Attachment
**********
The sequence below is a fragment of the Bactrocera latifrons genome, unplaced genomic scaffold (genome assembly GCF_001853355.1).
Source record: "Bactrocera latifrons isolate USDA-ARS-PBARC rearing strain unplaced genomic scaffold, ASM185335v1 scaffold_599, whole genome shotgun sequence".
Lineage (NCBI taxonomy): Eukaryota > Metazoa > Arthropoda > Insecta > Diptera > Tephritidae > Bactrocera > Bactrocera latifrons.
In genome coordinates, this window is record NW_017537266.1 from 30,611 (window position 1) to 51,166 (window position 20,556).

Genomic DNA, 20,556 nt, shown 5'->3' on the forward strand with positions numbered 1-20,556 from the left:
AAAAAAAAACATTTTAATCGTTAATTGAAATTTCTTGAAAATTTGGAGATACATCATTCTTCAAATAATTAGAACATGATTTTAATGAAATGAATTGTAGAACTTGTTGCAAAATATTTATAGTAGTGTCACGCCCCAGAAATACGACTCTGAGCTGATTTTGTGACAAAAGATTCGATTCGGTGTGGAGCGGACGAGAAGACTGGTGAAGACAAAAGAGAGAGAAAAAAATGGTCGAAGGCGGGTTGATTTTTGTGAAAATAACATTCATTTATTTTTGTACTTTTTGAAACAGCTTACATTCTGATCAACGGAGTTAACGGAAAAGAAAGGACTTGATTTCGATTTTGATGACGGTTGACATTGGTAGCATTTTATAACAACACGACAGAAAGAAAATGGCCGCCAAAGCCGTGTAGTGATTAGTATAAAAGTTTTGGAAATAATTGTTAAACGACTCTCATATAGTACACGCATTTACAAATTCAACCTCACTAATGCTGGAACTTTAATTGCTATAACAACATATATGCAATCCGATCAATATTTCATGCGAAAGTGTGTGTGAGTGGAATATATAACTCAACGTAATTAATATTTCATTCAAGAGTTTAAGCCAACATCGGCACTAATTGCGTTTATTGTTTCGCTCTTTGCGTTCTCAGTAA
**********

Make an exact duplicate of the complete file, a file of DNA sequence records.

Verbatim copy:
The sequence below is a fragment of the Bactrocera latifrons genome, unplaced genomic scaffold (genome assembly GCF_001853355.1).
Source record: "Bactrocera latifrons isolate USDA-ARS-PBARC rearing strain unplaced genomic scaffold, ASM185335v1 scaffold_599, whole genome shotgun sequence".
Lineage (NCBI taxonomy): Eukaryota > Metazoa > Arthropoda > Insecta > Diptera > Tephritidae > Bactrocera > Bactrocera latifrons.
In genome coordinates, this window is record NW_017537266.1 from 30,611 (window position 1) to 51,166 (window position 20,556).

Genomic DNA, 20,556 nt, shown 5'->3' on the forward strand with positions numbered 1-20,556 from the left:
AAAAAAAAACATTTTAATCGTTAATTGAAATTTCTTGAAAATTTGGAGATACATCATTCTTCAAATAATTAGAACATGATTTTAATGAAATGAATTGTAGAACTTGTTGCAAAATATTTATAGTAGTGTCACGCCCCAGAAATACGACTCTGAGCTGATTTTGTGACAAAAGATTCGATTCGGTGTGGAGCGGACGAGAAGACTGGTGAAGACAAAAGAGAGAGAAAAAAATGGTCGAAGGCGGGTTGATTTTTGTGAAAATAACATTCATTTATTTTTGTACTTTTTGAAACAGCTTACATTCTGATCAACGGAGTTAACGGAAAAGAAAGGACTTGATTTCGATTTTGATGACGGTTGACATTGGTAGCATTTTATAACAACACGACAGAAAGAAAATGGCCGCCAAAGCCGTGTAGTGATTAGTATAAAAGTTTTGGAAATAATTGTTAAACGACTCTCATATAGTACACGCATTTACAAATTCAACCTCACTAATGCTGGAACTTTAATTGCTATAACAACATATATGCAATCCGATCAATATTTCATGCGAAAGTGTGTGTGAGTGGAATATATAACTCAACGTAATTAATATTTCATTCAAGAGTTTAAGCCAACATCGGCACTAATTGCGTTTATTGTTTCGCTCTTTGCGTTCTCAGTAA